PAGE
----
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    An alleged art swindle involving two Warhols, 6,800 miles, and a guy from Lynn

    Hulton Archive/Getty Images
    Andy Warhol.

    A Lynn man was charged in federal court in Boston Wednesday with an international art swindle involving two Andy Warhol paintings and spanning more than 6,800 miles, according to the US Attorney’s Office.

    Brian R. Walshe, 43, was arrested and charged in a criminal complaint with one count of wire fraud. He was detained pending a probable cause and detention hearing scheduled for Friday, prosecutors said in a statement.

    Authorities said Walshe took two authentic Warhol paintings from a South Korean man he met while they were students at Carnegie Mellon University in Pittsburgh during the mid-1990s, then falsely offered those pieces on eBay.

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    When a Los Angeles art gallery owner who specializes in Warhol’s work agreed to buy the two pieces, Walshe delivered fake paintings, according to federal authorities.

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    The two pieces in question are from the pop artist’s “Shadows” series, which are a collection of untitled, abstract, acrylic-on-canvas paintings from 1978.

    In November 2016, the Los Angeles gallery owner, who was not identified, noticed the two works for sale on eBay, according to federal court documents.

    The original listing price for the two pieces was $100,000 and the seller included photographs of the paintings, a picture of an invoice that included authentication numbers and a purchase price of $240,000.

    The gallery owner thought the art was authentic and agreed to buy the works for $80,000, according to the attorney’s office. The gallery owner’s assistant flew to Boston, met Walshe at the Four Seasons Hotel and gave him a cashier’s check for $80,000, which Walshe deposited that day, federal authorities said.

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    The assistant, who was not identified, flew back to Los Angeles with what she thought were the paintings, according to the attorney’s office.

    Once there, however, the gallery owner removed the frames and found there were no authentication stamps and that the canvasses and staples looked new. The buyer compared the paintings to the photographs from the eBay listing. “[T]hey did not look identical,” according to an FBI affidavit. He concluded that the paintings he bought from Walshe were not authentic Warhols, according to federal authorities.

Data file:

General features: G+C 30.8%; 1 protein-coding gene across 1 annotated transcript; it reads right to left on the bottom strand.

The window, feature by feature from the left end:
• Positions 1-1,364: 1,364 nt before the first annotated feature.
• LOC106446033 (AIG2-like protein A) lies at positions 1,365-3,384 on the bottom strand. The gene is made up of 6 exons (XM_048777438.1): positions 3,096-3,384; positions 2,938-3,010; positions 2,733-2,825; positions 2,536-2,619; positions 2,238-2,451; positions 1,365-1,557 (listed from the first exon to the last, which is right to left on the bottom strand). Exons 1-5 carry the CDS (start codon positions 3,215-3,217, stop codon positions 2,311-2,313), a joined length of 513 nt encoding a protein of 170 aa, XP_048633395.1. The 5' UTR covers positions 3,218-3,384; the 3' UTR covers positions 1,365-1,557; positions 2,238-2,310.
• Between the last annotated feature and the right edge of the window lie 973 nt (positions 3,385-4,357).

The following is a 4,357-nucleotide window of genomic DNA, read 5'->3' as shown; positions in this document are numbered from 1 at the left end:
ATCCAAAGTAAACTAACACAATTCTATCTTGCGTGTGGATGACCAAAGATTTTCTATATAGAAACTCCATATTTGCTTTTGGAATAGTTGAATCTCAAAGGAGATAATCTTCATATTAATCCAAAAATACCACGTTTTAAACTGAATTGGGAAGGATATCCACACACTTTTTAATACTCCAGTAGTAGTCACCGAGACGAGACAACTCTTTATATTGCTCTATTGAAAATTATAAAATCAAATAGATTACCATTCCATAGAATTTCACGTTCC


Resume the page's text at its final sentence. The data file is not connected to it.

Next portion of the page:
The buyer then tried to contact Walshe, who initially did not respond, then stalled and gave excuses for delaying a refund, according to federal authorities.

    It was not the first time Walshe went mum when it came to his alleged art dealings, according to the attorney’s office.

    Walshe had previously told the true owner of the authentic Warhol paintings while he was visiting him in South Korea that he could sell some of his art. The man, who was not identified in court papers, agreed, and allowed Walshe to take the two Shadow paintings and other fine art pieces.

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    An FBI affidavit suggests that the victim and Walshe were friends at one time; it mentions that Walshe often visited the victim in South Korea, staying for weeks at a time, and that Walshe attended his wedding.

    But after Walshe was allowed to take some of the man’s art, including the pair of Warhol paintings, two Keith Haring prints, a Warhol “Dollar Sign” print, and a porcelain statue from the Tang Dynasty, Walshe went silent and the South Korean man was unable to contact him, according to federal authorities.

    Eventually, the victim contacted a friend who met with Walshe in Boston and retrieved some of the art, but not the two Warhol paintings.

    Federal prosecutors said Walshe tried to consign the two Warhols to a gallery in New York City in 2011, but the gallery declined because he did not have a bill of sale.

    “It is alleged that Walshe took the art from the victim, and falsely offered the authentic Warhol paintings for sale on eBay, but delivered fake paintings to the buyer,” said the attorney’s office in a statement.

    Walshe made an initial appearance in federal court in Boston Wednesday, and prosecutors said he was detained pending a probable cause and detention hearing scheduled for Friday.

    If found guilty of wire fraud, Walshe could face up to 20 years in prison, three years of supervised release, and a fine up to $250,000, federal prosecutors said.

    The investigation is ongoing, according to the attorney’s office.

    Danny McDonald can be reached at daniel.mcdonald@globe.com. Follow him on Twitter @Danny__McDonald.